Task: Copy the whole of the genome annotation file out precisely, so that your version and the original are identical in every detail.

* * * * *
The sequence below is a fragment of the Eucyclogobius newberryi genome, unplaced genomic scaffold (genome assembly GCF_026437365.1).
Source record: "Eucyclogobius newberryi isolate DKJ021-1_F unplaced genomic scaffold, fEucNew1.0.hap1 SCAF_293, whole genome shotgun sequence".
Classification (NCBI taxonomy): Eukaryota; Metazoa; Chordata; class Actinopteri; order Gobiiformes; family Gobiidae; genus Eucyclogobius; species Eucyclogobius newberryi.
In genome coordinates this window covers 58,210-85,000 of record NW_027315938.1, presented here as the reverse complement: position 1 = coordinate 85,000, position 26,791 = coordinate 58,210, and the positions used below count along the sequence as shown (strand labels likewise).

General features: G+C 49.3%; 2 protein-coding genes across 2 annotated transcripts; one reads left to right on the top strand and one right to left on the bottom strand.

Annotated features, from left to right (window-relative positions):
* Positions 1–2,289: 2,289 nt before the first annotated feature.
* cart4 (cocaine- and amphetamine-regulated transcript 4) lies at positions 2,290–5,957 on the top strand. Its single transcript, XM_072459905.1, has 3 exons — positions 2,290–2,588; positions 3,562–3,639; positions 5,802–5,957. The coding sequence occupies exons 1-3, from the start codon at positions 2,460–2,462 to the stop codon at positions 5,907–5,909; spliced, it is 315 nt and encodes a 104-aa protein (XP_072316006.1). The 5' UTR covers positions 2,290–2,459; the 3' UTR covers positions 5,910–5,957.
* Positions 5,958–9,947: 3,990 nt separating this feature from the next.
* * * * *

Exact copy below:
The sequence below is a fragment of the Eucyclogobius newberryi genome, unplaced genomic scaffold (genome assembly GCF_026437365.1).
Source record: "Eucyclogobius newberryi isolate DKJ021-1_F unplaced genomic scaffold, fEucNew1.0.hap1 SCAF_293, whole genome shotgun sequence".
Classification (NCBI taxonomy): Eukaryota; Metazoa; Chordata; class Actinopteri; order Gobiiformes; family Gobiidae; genus Eucyclogobius; species Eucyclogobius newberryi.
In genome coordinates this window covers 58,210-85,000 of record NW_027315938.1, presented here as the reverse complement: position 1 = coordinate 85,000, position 26,791 = coordinate 58,210, and the positions used below count along the sequence as shown (strand labels likewise).

General features: G+C 49.3%; 2 protein-coding genes across 2 annotated transcripts; one reads left to right on the top strand and one right to left on the bottom strand.

Annotated features, from left to right (window-relative positions):
* Positions 1–2,289: 2,289 nt before the first annotated feature.
* cart4 (cocaine- and amphetamine-regulated transcript 4) lies at positions 2,290–5,957 on the top strand. Its single transcript, XM_072459905.1, has 3 exons — positions 2,290–2,588; positions 3,562–3,639; positions 5,802–5,957. The coding sequence occupies exons 1-3, from the start codon at positions 2,460–2,462 to the stop codon at positions 5,907–5,909; spliced, it is 315 nt and encodes a 104-aa protein (XP_072316006.1). The 5' UTR covers positions 2,290–2,459; the 3' UTR covers positions 5,910–5,957.
* Positions 5,958–9,947: 3,990 nt separating this feature from the next.